However, I have also learned that it is very difficult for America to clean up a mess it makes. Leaving a mess in someone else’s country can cause more problems than you had at the beginning. Military operations in Muslim countries are like working with glass. If you do it right, it can be beautiful and great, but if you break it, it is difficult to repair or replace. My question is: "Do American strategy planners understand the consequences of breaking the glass, and if so, do they know what it will take to repair or replace the broken glass?" Thank you.

Col. J.D.  Alford, USMC: My name is Dale Alford. I too have many questions, I guess, but I’m going to stay a little bit in my lane and I’m going to talk about the military. My question would be: "Can a foreign army, particularly with a vastly different culture, be a successful counterinsurgent? And if not, why haven’t we switched and put more focus on the Afghan security forces?"

David Crist: My name is David Crist, and a bunch of people had very similar lines of thought to what I was going to use, so I’ll take a common complaint that James Mattis says all the time and frame that into a question: "Do our commanders have time to think? Think about the issues and the information — in some ways they have to be their own action officer. Do they have time to sit back and think about the issues with the op tempo going on and just the information flow?"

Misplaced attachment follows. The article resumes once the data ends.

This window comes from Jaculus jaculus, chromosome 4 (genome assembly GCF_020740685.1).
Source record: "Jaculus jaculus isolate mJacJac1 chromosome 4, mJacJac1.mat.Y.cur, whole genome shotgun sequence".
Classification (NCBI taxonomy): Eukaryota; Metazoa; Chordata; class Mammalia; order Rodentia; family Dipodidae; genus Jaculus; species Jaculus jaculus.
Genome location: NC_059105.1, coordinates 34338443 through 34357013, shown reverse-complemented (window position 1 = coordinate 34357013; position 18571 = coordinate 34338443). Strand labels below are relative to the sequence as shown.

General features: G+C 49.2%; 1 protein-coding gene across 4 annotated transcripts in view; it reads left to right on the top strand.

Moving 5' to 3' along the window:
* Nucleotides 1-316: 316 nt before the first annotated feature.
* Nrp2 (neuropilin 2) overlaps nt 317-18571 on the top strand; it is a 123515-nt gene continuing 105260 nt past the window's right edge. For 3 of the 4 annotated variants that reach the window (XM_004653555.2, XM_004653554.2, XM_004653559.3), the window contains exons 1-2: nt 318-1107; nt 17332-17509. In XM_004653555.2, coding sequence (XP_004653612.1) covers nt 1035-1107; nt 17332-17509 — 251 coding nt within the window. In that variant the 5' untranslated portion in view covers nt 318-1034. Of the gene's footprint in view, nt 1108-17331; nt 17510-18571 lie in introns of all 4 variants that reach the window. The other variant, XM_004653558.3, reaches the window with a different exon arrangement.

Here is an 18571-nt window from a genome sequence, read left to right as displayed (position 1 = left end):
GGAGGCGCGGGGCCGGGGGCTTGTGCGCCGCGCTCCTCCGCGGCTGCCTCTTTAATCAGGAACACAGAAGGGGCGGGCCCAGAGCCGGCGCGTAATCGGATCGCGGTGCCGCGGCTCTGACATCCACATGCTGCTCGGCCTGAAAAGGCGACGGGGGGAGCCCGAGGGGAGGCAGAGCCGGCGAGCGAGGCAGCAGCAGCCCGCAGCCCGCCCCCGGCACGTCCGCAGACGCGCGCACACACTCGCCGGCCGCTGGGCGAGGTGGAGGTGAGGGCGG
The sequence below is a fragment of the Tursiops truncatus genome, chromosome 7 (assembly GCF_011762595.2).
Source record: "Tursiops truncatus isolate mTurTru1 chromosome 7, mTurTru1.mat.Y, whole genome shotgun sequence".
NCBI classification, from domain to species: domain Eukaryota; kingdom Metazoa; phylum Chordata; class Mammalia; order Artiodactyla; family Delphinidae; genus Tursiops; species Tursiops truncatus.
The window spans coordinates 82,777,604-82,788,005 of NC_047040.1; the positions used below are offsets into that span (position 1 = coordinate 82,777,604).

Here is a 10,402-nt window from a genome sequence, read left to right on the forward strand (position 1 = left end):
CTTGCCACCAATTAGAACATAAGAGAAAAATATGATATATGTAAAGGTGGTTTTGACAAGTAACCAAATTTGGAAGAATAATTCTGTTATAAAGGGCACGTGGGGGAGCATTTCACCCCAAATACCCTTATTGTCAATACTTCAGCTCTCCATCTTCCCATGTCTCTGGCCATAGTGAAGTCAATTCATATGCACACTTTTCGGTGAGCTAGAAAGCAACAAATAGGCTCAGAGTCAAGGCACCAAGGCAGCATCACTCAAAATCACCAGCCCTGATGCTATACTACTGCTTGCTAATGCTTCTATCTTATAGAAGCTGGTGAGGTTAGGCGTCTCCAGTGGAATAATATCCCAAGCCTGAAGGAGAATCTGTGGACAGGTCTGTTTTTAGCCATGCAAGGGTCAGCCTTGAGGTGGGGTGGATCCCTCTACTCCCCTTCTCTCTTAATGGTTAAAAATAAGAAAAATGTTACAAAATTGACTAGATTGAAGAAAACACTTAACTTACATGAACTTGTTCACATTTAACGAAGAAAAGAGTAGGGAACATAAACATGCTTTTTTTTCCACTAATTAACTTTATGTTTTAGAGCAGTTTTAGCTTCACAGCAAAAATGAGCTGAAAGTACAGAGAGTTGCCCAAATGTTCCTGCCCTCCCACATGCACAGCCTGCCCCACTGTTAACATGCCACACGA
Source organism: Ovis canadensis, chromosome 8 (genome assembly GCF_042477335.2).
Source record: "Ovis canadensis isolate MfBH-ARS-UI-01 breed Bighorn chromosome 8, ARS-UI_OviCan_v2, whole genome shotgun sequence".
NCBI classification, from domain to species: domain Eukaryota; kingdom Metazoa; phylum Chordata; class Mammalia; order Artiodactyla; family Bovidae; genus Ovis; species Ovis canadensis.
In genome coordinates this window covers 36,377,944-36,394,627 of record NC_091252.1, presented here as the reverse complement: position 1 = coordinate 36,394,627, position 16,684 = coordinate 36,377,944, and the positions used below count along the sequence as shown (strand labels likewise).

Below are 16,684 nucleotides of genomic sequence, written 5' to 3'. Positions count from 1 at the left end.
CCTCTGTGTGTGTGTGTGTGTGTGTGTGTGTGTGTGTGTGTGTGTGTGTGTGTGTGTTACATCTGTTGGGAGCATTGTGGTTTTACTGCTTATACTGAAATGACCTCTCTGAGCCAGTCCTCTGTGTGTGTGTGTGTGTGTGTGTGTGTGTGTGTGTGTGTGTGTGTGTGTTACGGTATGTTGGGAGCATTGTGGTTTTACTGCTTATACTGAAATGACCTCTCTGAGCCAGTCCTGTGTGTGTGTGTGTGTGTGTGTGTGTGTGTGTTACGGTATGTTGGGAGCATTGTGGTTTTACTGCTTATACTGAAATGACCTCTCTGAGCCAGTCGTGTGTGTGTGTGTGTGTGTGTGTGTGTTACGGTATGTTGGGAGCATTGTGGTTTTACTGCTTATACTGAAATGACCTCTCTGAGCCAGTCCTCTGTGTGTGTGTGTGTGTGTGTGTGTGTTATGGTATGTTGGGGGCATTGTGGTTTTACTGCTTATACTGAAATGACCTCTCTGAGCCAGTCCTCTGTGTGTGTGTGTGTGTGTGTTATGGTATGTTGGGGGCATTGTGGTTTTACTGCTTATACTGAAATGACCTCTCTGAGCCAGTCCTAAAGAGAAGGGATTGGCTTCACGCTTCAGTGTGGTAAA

Michèle Flournoy: I have two, and I can’t decide which one.

Ricks: You get both.

Flournoy: I get a twofer? So the very broad, strategic question is: "How do we ensure that we have a political strategy that takes advantage of the security and space that a military effort in counterinsurgency can create? How do we ensure that the focus remains primarily there while we resource that aspect?" Kind of a Clausewitzian question.

Second is a much more narrow question, and we have the right people in the room to reflect on this, which is: "What have we learned about how to build indigenous security forces in a way that’s effective and sustainable?" I mean, this is a classic case where we reinvent the wheel, we pretend like we’ve never done it before, we pretend like there aren’t lessons learned and good ways — and less effective ways — to do this. So: "Can we capture what we know about how to build indigenous security forces?"

Susan B. Glasser: I have a question of my own that’s particularly for the people with a military background in this room, which is: "In September 2001, if you had told us that in 2013 we are going to be in Afghanistan with 65,000 American troops and debating what we accomplished there and how quickly we can get out, how many more years and how many billions of dollars we’d have to pay to sustain this operation, my strong sense is that there would have been an overwhelming view in the U.S. military — and among the U.S. people more broadly — that that was an unacceptable outcome. So, if we can all agree that 13 years was not what we wanted when we went into Afghanistan, what did we miss along the way?"

(more to come…)

Thomas E. Ricks covered the U.S. military from 1991 to 2008 for the Wall Street Journal and then the Washington Post. He can be reached at